Orlando Weeks, the former frontman of The Maccabees, has always been able to portray a narrative. However Orlando has spent the past year paving a new path — or rather wandering back down an old one — in a new visual, audible project The Gritterman, a book written and illustrated by the artist, accompanied by a piano-based album with narration from comedian Paul Whitehouse.
Ten years ago when The Maccabees began, Orlando was studying illustration at Brighton University, and continued the course even after the band had signed a record deal. “It was a lot to take on actually, and I’m lazy anyway, but I remember I had a couple of lovely tutors who said that what I was doing in the music world was totally relevant to what I was doing in my degree,” Orlando tells It’s Nice That. “At the time, my sort of fuddled mind thought that meant I could put some Maccabees flyers in my portfolio. But now I realise, I could write stories, draw stuff, and write songs that go with it.” The Gritterman sees each of these interests coincide. “Slowly, slowly,” says Orlando. “It’s only taken ten years.”
Orlando wasn’t continuously drawing during his time in The Maccabees, conscious of never wanting “to be the guy in the corner of the cafe drawing the passersby — that would make me feel massively uncomfortable,” taking a large break from putting pen to paper. “For the first five years you were never anywhere long enough to find a nice quiet place,” he explains. It was only once Orlando realised he could dip in and out of short story writing using notes on his phone that he began to pick it up again. “Once I was writing I became more bullish, getting into a venue early and finding a desk. That was my entry into that stuff.”
The Gritterman sees Orlando develop the narrative of one particular character, an older, friendly grandad-like figure, “a song for the unsung hero” off of his phone and into this multi-dimensional project. The storyline, illustrations and music each have a charming quality, portrayed on the surface through the artist’s hand-crafted illustration style, a mix of watercolour, coloured pencil and faint ink outlines.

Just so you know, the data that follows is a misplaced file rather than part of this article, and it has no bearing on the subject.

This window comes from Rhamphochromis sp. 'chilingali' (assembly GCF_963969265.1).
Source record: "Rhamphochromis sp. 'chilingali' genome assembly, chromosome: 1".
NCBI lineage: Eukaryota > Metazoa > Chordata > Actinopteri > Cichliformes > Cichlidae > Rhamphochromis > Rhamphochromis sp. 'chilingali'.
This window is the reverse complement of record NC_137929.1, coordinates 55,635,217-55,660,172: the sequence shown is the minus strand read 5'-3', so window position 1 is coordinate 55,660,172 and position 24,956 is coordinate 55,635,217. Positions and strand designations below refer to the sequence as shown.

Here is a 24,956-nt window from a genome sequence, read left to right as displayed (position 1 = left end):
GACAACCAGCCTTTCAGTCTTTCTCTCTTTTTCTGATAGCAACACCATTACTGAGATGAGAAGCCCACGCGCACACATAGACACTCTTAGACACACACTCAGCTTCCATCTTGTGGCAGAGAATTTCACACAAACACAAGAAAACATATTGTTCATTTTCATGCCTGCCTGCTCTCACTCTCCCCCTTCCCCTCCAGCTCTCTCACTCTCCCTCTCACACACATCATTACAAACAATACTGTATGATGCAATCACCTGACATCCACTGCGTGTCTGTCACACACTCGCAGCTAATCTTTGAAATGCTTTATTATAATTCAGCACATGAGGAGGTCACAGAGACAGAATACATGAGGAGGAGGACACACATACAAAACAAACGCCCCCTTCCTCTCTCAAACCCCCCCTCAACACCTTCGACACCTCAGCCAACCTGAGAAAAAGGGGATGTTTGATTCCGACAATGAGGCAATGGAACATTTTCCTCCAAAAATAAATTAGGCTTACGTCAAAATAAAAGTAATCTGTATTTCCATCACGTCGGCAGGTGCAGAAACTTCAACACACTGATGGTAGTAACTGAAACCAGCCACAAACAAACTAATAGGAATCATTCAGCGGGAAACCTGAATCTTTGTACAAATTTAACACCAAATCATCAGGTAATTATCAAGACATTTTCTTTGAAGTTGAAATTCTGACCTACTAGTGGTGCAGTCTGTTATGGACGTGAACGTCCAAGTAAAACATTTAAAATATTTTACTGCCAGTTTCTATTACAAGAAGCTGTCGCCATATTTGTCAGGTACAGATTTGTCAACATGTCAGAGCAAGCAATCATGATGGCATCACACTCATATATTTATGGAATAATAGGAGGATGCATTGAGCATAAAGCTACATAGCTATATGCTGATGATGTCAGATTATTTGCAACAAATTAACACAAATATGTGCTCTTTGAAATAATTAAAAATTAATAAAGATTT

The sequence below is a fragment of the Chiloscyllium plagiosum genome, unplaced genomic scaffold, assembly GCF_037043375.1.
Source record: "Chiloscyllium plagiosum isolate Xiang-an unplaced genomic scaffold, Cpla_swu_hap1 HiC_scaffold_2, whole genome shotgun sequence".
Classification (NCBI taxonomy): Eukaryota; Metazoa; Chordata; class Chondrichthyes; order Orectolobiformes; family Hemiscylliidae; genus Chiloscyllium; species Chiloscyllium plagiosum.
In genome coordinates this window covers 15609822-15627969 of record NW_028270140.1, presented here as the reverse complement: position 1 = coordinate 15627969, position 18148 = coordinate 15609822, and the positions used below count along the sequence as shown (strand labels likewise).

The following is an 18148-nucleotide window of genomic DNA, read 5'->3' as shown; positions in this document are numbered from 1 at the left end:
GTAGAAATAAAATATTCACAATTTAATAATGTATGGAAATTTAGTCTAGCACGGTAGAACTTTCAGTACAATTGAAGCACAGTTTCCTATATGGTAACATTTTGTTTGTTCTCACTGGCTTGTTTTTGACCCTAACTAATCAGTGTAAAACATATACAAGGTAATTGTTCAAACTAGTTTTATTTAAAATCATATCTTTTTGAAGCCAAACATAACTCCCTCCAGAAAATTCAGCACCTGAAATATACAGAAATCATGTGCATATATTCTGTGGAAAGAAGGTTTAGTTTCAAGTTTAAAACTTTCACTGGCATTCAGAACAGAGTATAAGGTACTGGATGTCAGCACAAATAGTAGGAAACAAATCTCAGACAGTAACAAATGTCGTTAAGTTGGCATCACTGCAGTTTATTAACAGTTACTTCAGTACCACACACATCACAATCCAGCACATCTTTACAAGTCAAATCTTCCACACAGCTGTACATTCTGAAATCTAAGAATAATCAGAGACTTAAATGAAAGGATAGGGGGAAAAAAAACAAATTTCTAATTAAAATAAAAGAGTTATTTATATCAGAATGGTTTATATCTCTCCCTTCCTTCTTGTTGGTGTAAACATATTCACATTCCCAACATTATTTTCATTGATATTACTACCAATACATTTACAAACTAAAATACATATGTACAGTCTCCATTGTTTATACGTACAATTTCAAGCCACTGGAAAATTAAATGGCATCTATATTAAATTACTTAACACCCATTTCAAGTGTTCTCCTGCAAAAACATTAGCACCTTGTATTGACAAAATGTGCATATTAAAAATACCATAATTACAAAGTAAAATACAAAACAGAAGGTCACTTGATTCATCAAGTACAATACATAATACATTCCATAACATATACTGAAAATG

“I still think I am trying to figure out a way that I am comfortable with drawing,” explains Orlando. But it is the affable style of illustration binds the different aspects of the project together. “The music is almost entirely piano-based and his narration is his voice, a personality which is pretty consistent. I think the ink outlines and lots of coloured pencil are the equivalent of those constants.” Modestly, Orlando says: “I think there is plenty of shoddy decision making in there but I still think it holds together. You get from beginning to end and don’t notice newer drawings verses the older ones, ones where I was still far away from getting comfy with a ‘style’.”
Orlando will be reading from The Gritterman as part of Gimme Shelter X Book Slam for the charity at The Priory Church of the order of St John, London on 14 September.
Orlando began investing work on The Gritterman at the same time The Maccabees decided to call it a day, the announcement of the books release followed exactly a year later. Although the artist decided to “stick everything into this one project,” he was still juggling with the final Maccabees’ shows, running from their Manchester gig to proof a dummy of the book. However, this shift in creative outlets was one he enjoyed. “It was all pleasure, but it was squeezing,” he says. “I was going from a meeting to soundcheck and then playing. I had too many things to think about but that was useful, overthinking would have only made it harder.”
By combining songwriting, storytelling and illustration within The Gritterman Orlando has surrounded himself with comfortable interests, a much less daunting task than going fully solo. “I’ve spent so many years in collaboration with other people that one of the things that was really useful with this project was that I had three very separate entities which I was trying to find a continuity between,” he explains. “My illustrator brain was sort of in dialogue with my writing brain and my music brain. Each of them were jostling for importance and all the same sort of dynamics you’d have in another collaboration were going on. In the beginning there was no part of me that thought this would be a clever way of covering anything up, but in retrospect that was a blundering astute way of coping with being on my own. Luckily.”
The Gritterman was released last week (8 September), via Particular Books an imprint of Penguin and shows Orlando courageously crafting a new creative role for himself. The risk of moulding his creative interests and pasts into one has paid off. “So much of making anything is about keeping confidence, for me anyway,” he says. “Believing that there is worth to it and that it’s any good and if you’re getting stuck, that’s your confidence getting drained. Having avenues to kind of side step those blockages is really useful.”
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